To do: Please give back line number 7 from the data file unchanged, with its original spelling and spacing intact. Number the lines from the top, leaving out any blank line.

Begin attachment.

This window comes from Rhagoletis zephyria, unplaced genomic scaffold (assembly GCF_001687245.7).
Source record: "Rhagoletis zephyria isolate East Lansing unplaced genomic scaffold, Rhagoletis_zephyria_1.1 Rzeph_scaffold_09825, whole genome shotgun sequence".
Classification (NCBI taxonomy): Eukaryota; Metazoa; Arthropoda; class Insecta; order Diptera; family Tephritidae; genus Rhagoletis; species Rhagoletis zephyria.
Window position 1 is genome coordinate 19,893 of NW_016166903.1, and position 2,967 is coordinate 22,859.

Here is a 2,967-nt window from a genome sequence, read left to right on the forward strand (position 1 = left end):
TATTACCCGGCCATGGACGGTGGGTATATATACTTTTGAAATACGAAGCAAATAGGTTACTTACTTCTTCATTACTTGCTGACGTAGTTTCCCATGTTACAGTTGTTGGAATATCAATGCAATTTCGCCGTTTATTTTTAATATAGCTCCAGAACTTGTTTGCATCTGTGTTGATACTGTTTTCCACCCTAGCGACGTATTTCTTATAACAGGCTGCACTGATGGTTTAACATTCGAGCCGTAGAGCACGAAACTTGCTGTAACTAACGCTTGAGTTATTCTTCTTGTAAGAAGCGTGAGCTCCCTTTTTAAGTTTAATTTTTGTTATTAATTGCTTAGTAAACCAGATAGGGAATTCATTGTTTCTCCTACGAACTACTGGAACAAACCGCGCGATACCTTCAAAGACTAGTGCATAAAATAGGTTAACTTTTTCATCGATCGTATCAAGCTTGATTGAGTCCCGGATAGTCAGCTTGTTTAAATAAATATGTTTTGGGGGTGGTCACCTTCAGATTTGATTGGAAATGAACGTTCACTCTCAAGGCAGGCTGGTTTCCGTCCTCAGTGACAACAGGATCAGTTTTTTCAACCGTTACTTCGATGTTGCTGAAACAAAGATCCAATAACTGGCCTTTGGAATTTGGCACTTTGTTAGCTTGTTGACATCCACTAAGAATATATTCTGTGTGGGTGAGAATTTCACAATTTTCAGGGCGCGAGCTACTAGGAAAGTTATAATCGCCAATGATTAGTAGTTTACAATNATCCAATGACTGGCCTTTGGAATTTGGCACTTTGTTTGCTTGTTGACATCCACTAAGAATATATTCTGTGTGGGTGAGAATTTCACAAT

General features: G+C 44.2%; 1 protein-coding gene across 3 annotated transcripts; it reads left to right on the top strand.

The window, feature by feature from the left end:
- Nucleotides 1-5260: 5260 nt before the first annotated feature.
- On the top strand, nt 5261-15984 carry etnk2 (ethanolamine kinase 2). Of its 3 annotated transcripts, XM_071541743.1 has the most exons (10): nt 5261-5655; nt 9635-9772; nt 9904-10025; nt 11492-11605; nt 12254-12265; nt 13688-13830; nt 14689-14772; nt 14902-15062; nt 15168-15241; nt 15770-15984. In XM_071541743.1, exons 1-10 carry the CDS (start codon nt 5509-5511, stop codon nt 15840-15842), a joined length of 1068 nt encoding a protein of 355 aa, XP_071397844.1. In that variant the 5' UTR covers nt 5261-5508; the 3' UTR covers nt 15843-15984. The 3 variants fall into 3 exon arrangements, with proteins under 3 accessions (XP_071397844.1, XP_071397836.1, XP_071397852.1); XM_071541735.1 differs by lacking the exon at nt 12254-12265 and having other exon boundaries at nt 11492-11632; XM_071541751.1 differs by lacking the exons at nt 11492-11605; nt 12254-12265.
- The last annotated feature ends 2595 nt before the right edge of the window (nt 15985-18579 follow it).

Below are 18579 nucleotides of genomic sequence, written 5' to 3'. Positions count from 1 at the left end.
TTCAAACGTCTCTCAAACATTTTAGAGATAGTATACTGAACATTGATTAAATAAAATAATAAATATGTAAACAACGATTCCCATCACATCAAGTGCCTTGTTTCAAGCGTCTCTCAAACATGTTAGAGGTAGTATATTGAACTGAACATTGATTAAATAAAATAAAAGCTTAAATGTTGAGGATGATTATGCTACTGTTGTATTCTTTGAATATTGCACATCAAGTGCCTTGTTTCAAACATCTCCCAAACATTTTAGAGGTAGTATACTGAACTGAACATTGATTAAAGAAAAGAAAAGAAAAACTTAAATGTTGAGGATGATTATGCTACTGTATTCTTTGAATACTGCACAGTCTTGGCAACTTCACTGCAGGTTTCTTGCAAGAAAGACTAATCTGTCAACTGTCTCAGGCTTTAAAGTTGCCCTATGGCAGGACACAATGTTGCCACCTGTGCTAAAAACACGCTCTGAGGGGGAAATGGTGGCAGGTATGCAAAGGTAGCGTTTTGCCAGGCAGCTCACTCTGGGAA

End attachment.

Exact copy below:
General features: G+C 44.2%; 1 protein-coding gene across 3 annotated transcripts; it reads left to right on the top strand.